News-Antique.com - Aug 22,2011 - Printed in Chicago between 1923 and 1929, Mather Work Incentive posters were designed to improve worker productivity and curb turnover during a time of economic expansion and plentiful jobs. The traditional American virtues the posters promote are as relevant today as they were 80 years ago and represent a unique chapter in American advertising and economic history.
While the posters can be seen as workplace propaganda or camp Americana, they are perhaps most importantly viewed as a visual expression of the idealism and optimism of the rising nation. President Calvin Coolidge pithily summed up in two sentences the ideology of the era in his 1925 speech to the society of American newspaper editors: “The chief business of the American people is business...The chief ideal of the American people is idealism.”
This attitude sparked a movement known as Welfare capitalism, in which employers voluntarily offered incentives such as reduced hours, higher wages, health insurance, and paid vacations in return for greater productivity and worker loyalty, while blunting the arguments of labor unions and socialists.
Charles Mather, a Chicago-based printer seeking to use up excess capacity, saw opportunity in the movement and started selling factory owners subscriptions to his series of bold and beautiful color lithographic posters. The annual “campaigns” found ready acceptance in a workplace accustomed to Madison Avenue advertising techniques in government production posters recently seen during World War I. Mather’s series however, was the first widespread employer sponsored program with the goal of corporate success and employee development.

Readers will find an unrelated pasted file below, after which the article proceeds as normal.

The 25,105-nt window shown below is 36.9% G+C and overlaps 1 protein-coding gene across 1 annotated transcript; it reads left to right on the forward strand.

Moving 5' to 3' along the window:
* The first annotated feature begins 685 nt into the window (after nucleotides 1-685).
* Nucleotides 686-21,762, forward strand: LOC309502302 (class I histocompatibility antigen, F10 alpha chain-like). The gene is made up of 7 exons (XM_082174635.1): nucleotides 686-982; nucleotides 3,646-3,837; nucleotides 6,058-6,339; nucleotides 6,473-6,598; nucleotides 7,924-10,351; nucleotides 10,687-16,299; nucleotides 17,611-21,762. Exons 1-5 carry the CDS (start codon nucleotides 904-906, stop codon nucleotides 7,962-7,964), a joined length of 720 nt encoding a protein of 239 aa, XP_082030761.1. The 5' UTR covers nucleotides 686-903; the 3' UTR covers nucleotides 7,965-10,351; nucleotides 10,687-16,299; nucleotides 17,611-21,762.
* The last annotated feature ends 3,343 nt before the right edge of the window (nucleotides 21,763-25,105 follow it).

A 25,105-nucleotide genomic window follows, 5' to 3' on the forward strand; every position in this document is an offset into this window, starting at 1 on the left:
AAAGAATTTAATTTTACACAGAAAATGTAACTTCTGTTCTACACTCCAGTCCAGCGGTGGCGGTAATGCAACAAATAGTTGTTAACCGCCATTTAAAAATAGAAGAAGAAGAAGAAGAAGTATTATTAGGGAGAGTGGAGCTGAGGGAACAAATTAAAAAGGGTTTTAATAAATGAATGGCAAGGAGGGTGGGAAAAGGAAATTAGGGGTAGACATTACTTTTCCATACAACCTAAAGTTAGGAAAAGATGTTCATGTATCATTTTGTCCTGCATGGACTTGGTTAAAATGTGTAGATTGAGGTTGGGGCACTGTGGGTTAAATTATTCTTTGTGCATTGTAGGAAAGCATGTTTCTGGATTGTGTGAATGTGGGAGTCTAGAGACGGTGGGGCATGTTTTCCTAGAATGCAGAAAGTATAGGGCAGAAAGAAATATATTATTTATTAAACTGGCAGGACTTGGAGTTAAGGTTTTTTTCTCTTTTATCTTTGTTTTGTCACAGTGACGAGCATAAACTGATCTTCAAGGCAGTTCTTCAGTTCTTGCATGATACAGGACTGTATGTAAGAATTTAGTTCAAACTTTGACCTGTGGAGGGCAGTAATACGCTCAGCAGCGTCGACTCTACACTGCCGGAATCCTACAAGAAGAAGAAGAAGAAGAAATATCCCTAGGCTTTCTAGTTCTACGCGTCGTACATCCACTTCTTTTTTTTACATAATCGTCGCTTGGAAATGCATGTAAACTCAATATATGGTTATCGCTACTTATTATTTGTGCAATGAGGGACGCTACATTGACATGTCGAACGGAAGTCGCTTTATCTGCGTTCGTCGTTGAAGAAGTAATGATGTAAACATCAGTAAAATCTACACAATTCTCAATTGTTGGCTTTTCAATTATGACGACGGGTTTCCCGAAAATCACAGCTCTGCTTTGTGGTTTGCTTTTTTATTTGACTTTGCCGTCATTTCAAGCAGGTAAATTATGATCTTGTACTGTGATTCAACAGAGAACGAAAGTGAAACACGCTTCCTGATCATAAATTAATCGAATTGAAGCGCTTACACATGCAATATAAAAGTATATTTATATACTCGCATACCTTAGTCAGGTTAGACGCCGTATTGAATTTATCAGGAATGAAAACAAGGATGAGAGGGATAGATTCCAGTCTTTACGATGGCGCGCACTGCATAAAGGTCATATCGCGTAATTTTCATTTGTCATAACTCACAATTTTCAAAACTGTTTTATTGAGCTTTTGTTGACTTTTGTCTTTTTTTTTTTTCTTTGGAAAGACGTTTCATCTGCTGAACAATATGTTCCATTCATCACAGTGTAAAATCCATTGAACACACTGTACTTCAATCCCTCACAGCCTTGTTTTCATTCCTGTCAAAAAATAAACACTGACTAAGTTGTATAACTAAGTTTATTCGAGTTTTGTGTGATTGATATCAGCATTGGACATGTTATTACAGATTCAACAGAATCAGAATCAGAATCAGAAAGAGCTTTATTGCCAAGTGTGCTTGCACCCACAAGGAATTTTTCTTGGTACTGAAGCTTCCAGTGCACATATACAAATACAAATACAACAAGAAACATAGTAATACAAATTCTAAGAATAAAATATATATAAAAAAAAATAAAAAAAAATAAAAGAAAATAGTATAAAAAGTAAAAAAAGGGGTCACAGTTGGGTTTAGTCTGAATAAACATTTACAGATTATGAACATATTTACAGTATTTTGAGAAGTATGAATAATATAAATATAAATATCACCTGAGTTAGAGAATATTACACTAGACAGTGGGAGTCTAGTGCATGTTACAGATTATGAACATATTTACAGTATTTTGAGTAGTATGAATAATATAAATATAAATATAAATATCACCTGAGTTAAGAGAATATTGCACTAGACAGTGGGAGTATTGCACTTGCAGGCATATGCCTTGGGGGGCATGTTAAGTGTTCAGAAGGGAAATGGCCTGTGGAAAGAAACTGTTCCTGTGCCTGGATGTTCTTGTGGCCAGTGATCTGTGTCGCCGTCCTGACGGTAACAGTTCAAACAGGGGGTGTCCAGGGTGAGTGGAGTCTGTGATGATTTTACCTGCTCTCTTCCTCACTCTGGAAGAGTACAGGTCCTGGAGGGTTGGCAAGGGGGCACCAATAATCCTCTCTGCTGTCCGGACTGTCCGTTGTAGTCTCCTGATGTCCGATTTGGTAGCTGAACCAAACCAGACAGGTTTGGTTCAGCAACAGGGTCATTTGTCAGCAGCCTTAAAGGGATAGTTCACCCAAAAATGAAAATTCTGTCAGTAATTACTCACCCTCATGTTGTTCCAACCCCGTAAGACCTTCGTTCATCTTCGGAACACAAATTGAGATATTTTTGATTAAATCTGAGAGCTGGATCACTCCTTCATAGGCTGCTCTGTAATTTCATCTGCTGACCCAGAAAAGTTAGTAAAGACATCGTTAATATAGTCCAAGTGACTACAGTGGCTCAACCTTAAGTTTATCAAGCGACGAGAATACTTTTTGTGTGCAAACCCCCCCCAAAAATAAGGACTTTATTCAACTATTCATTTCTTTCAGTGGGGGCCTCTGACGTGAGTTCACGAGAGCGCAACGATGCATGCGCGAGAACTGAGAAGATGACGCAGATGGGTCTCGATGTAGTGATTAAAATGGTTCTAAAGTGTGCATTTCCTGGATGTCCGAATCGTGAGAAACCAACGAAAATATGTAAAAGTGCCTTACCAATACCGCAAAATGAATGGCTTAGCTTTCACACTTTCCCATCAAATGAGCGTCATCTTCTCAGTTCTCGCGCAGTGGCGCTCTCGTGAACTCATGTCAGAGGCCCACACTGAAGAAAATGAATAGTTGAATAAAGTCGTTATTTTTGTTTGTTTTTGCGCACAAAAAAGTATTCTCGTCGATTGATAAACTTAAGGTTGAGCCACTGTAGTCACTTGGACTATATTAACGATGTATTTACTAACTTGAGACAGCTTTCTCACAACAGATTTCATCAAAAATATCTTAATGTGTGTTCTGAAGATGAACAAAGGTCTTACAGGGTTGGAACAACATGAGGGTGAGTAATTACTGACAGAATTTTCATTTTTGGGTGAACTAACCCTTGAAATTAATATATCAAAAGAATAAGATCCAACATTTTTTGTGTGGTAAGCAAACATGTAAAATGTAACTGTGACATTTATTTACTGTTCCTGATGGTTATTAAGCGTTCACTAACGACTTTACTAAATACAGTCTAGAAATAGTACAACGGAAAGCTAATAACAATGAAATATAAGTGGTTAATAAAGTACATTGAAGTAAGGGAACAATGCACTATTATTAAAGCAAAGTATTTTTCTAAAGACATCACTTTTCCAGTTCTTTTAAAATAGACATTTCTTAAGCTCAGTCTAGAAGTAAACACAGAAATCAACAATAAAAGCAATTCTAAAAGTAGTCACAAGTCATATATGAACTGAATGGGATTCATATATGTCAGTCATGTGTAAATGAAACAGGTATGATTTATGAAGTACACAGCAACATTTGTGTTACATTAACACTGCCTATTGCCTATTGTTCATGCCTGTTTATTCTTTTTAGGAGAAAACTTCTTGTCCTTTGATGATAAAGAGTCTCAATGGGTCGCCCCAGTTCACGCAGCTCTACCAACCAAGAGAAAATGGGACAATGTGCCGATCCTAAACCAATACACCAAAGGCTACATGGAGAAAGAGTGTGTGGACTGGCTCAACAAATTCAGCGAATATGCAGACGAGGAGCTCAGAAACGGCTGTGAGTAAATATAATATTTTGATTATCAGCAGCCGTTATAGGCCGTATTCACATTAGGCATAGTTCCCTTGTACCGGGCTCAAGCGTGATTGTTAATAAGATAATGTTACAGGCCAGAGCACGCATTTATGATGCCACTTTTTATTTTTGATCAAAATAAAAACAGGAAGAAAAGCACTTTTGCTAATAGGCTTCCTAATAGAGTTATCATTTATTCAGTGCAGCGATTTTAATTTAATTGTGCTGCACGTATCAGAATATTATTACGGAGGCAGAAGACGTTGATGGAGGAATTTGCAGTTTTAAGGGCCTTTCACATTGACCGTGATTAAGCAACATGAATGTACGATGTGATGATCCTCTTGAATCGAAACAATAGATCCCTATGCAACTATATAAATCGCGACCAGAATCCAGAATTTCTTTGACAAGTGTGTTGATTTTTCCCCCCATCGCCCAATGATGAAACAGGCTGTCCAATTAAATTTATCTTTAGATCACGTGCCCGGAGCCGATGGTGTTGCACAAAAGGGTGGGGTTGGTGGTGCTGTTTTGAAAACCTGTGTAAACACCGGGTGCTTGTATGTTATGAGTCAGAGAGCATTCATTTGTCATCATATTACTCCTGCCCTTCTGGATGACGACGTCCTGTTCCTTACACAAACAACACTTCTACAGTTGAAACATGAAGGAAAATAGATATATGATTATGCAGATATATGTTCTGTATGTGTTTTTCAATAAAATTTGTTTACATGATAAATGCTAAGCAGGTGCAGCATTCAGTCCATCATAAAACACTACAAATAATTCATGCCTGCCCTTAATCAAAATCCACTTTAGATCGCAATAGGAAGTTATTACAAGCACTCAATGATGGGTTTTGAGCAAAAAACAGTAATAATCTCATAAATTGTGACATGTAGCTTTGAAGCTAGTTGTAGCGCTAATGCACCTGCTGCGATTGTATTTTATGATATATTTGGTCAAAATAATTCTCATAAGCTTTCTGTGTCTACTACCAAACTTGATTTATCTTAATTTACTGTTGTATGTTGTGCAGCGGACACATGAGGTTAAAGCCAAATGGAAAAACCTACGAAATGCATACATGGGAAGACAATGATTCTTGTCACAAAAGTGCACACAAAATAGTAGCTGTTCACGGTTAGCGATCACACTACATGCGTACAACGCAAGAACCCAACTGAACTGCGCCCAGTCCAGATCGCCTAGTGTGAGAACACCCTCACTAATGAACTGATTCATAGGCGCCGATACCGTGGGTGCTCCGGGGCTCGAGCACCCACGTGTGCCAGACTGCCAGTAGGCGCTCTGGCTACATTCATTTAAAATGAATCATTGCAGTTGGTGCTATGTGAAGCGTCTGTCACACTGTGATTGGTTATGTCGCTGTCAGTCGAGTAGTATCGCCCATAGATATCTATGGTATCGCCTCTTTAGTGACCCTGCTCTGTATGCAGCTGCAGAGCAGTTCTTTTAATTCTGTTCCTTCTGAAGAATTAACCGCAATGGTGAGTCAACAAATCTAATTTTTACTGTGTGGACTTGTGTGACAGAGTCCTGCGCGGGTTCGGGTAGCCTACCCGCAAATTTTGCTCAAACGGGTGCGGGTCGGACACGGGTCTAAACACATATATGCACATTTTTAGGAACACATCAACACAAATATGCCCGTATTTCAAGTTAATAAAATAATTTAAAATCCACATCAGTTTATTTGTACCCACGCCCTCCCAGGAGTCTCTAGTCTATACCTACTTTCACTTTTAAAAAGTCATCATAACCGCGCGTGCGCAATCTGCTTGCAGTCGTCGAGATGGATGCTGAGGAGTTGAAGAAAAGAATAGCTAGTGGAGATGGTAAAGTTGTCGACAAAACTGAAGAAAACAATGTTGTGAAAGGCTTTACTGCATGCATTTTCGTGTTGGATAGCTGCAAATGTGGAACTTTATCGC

Outstanding American artists such as Willard Frederick Elmes and Hal Depuy were commissioned to boldly employ familiar images such as racing trains, running football players and mischievous clowns alongside simple and direct headlines. Mather’s artists were heavily influenced by the Plakatstil, or "Poster Style", made famous in Germany by Lucian Bernhard and Ludwig Hohlwein. The clean lines of the 1929 Mather posters in turn anticipated the streamlined Art Deco designs that would dominate the next decade.
A classic example of the Mather style is “The Perfect Finish” (1929), by Frank Beatty. With its depiction of a sailing crew hard at work during a boat race, and its copy warning “no job’s done till it’s all done,” the poster succinctly communicates the importance of carrying a job through to completion.
Employers changed the posters weekly based on current events, holidays or factory problems. A catalog organized the posters by theme, with cautionary categories ranging from laziness, responsibility, mistakes, and rumors to fire prevention and even practical joking. With their fresh graphics, surprising metaphors and over-the-top but thought-provoking platitudes, the posters demanded attention.
Mather created approximately 350 different images in seven annual campaigns before the series ended abruptly with the stock market crash in October of 1929. By January 1930, jobs were increasingly hard to find, and employers did not have the funds or the need to motivate workers as they had in the Twenties and the application of these posters in the workplace ultimately dwindled. Today, they are widely collected as icons